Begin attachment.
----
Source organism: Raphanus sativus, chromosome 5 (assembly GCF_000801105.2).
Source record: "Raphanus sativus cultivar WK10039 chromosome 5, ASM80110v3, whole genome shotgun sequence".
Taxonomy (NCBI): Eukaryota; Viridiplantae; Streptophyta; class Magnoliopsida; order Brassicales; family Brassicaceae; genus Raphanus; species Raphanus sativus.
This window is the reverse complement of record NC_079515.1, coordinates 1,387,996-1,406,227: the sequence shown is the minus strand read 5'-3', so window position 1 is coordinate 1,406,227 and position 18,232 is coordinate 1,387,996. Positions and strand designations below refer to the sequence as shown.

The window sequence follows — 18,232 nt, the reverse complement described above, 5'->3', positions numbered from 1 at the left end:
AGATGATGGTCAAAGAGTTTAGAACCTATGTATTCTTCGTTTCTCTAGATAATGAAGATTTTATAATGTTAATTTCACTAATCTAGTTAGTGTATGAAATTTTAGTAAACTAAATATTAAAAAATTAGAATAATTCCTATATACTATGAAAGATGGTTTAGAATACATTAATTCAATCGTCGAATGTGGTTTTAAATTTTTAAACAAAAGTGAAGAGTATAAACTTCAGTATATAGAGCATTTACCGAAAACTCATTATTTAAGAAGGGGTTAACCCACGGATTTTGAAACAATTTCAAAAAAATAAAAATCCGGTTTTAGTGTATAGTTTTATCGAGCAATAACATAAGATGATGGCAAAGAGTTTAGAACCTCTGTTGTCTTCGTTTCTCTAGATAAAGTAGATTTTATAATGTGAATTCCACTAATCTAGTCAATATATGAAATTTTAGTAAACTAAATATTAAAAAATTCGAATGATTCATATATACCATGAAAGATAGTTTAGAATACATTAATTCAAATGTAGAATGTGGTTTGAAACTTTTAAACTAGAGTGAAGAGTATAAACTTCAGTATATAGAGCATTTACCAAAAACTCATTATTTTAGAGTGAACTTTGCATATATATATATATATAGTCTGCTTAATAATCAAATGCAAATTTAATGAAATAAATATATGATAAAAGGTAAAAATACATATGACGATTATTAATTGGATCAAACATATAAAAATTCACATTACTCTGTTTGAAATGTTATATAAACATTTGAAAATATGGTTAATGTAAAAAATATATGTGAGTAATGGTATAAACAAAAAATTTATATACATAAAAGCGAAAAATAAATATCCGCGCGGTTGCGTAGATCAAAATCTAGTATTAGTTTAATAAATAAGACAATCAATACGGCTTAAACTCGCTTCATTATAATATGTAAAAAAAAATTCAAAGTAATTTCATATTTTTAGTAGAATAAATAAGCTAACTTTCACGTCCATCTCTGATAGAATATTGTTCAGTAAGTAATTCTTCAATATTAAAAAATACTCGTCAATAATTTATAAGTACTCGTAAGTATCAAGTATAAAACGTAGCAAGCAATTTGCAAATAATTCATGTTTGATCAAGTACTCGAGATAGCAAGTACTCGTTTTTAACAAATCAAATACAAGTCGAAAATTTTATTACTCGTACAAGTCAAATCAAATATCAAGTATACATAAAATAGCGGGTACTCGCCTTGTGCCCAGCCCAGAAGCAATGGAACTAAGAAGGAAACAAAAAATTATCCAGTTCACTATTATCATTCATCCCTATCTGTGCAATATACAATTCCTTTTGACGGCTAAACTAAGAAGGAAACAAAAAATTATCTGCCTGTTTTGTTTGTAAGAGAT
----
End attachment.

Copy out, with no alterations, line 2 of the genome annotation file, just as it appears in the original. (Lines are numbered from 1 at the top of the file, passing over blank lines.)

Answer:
Source record: "Raphanus sativus cultivar WK10039 chromosome 5, ASM80110v3, whole genome shotgun sequence".